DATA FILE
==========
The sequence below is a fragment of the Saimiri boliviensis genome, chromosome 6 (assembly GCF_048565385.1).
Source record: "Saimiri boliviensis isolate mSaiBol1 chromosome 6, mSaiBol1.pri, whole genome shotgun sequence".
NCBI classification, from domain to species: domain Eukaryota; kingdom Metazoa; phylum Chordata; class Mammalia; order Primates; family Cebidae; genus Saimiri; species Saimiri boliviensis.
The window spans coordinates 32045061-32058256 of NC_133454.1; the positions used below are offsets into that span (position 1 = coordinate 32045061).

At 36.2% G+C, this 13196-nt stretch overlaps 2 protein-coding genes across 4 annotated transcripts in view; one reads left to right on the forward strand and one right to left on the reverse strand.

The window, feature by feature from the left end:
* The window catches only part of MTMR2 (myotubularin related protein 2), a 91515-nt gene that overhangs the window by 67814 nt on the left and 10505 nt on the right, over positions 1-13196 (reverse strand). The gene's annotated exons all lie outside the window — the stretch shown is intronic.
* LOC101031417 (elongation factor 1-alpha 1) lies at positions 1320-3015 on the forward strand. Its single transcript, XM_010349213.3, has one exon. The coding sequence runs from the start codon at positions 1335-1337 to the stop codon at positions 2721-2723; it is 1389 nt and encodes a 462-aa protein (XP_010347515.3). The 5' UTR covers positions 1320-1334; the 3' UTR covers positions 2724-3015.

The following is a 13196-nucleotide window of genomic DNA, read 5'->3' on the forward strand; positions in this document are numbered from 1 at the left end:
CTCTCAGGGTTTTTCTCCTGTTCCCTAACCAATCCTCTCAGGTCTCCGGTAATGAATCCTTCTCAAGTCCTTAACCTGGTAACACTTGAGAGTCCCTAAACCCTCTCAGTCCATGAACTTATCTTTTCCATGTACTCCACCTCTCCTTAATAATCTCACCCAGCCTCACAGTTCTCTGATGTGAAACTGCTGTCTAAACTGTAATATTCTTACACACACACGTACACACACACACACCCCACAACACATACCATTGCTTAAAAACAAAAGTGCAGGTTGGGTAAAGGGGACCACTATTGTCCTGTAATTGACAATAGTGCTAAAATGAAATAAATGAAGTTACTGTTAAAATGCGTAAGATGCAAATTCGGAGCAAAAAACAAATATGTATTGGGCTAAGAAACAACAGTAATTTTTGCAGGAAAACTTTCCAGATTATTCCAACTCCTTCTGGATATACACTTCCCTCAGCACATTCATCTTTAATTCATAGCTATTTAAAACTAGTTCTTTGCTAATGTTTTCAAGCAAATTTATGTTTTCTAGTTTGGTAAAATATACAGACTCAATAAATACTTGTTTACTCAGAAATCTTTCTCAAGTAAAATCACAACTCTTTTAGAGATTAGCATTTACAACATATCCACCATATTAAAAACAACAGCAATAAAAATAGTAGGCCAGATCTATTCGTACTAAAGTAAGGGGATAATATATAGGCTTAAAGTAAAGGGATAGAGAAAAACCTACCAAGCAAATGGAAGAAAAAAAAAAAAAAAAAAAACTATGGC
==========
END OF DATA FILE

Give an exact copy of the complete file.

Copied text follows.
The sequence below is a fragment of the Saimiri boliviensis genome, chromosome 6 (assembly GCF_048565385.1).
Source record: "Saimiri boliviensis isolate mSaiBol1 chromosome 6, mSaiBol1.pri, whole genome shotgun sequence".
NCBI classification, from domain to species: domain Eukaryota; kingdom Metazoa; phylum Chordata; class Mammalia; order Primates; family Cebidae; genus Saimiri; species Saimiri boliviensis.
The window spans coordinates 32045061-32058256 of NC_133454.1; the positions used below are offsets into that span (position 1 = coordinate 32045061).

At 36.2% G+C, this 13196-nt stretch overlaps 2 protein-coding genes across 4 annotated transcripts in view; one reads left to right on the forward strand and one right to left on the reverse strand.

The window, feature by feature from the left end:
* The window catches only part of MTMR2 (myotubularin related protein 2), a 91515-nt gene that overhangs the window by 67814 nt on the left and 10505 nt on the right, over positions 1-13196 (reverse strand). The gene's annotated exons all lie outside the window — the stretch shown is intronic.
* LOC101031417 (elongation factor 1-alpha 1) lies at positions 1320-3015 on the forward strand. Its single transcript, XM_010349213.3, has one exon. The coding sequence runs from the start codon at positions 1335-1337 to the stop codon at positions 2721-2723; it is 1389 nt and encodes a 462-aa protein (XP_010347515.3). The 5' UTR covers positions 1320-1334; the 3' UTR covers positions 2724-3015.

The following is a 13196-nucleotide window of genomic DNA, read 5'->3' on the forward strand; positions in this document are numbered from 1 at the left end:
CTCTCAGGGTTTTTCTCCTGTTCCCTAACCAATCCTCTCAGGTCTCCGGTAATGAATCCTTCTCAAGTCCTTAACCTGGTAACACTTGAGAGTCCCTAAACCCTCTCAGTCCATGAACTTATCTTTTCCATGTACTCCACCTCTCCTTAATAATCTCACCCAGCCTCACAGTTCTCTGATGTGAAACTGCTGTCTAAACTGTAATATTCTTACACACACACGTACACACACACACACCCCACAACACATACCATTGCTTAAAAACAAAAGTGCAGGTTGGGTAAAGGGGACCACTATTGTCCTGTAATTGACAATAGTGCTAAAATGAAATAAATGAAGTTACTGTTAAAATGCGTAAGATGCAAATTCGGAGCAAAAAACAAATATGTATTGGGCTAAGAAACAACAGTAATTTTTGCAGGAAAACTTTCCAGATTATTCCAACTCCTTCTGGATATACACTTCCCTCAGCACATTCATCTTTAATTCATAGCTATTTAAAACTAGTTCTTTGCTAATGTTTTCAAGCAAATTTATGTTTTCTAGTTTGGTAAAATATACAGACTCAATAAATACTTGTTTACTCAGAAATCTTTCTCAAGTAAAATCACAACTCTTTTAGAGATTAGCATTTACAACATATCCACCATATTAAAAACAACAGCAATAAAAATAGTAGGCCAGATCTATTCGTACTAAAGTAAGGGGATAATATATAGGCTTAAAGTAAAGGGATAGAGAAAAACCTACCAAGCAAATGGAAGAAAAAAAAAAAAAAAAAAAACTATGGC